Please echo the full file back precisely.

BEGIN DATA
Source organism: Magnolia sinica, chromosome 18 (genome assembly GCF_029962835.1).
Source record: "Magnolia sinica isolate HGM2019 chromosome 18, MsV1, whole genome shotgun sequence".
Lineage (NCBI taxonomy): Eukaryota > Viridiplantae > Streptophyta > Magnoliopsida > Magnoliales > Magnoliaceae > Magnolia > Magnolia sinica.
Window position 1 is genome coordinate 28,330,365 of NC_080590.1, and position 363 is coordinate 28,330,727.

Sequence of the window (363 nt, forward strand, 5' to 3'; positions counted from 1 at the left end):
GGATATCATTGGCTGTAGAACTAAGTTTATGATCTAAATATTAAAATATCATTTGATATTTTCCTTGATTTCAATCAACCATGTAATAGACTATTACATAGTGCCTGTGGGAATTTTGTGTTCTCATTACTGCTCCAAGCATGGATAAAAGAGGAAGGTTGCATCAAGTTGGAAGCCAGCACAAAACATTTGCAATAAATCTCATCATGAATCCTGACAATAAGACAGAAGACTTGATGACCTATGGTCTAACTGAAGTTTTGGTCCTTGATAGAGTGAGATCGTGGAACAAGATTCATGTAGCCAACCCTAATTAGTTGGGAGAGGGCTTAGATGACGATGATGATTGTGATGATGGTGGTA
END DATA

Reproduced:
Source organism: Magnolia sinica, chromosome 18 (genome assembly GCF_029962835.1).
Source record: "Magnolia sinica isolate HGM2019 chromosome 18, MsV1, whole genome shotgun sequence".
Lineage (NCBI taxonomy): Eukaryota > Viridiplantae > Streptophyta > Magnoliopsida > Magnoliales > Magnoliaceae > Magnolia > Magnolia sinica.
Window position 1 is genome coordinate 28,330,365 of NC_080590.1, and position 363 is coordinate 28,330,727.

Sequence of the window (363 nt, forward strand, 5' to 3'; positions counted from 1 at the left end):
GGATATCATTGGCTGTAGAACTAAGTTTATGATCTAAATATTAAAATATCATTTGATATTTTCCTTGATTTCAATCAACCATGTAATAGACTATTACATAGTGCCTGTGGGAATTTTGTGTTCTCATTACTGCTCCAAGCATGGATAAAAGAGGAAGGTTGCATCAAGTTGGAAGCCAGCACAAAACATTTGCAATAAATCTCATCATGAATCCTGACAATAAGACAGAAGACTTGATGACCTATGGTCTAACTGAAGTTTTGGTCCTTGATAGAGTGAGATCGTGGAACAAGATTCATGTAGCCAACCCTAATTAGTTGGGAGAGGGCTTAGATGACGATGATGATTGTGATGATGGTGGTA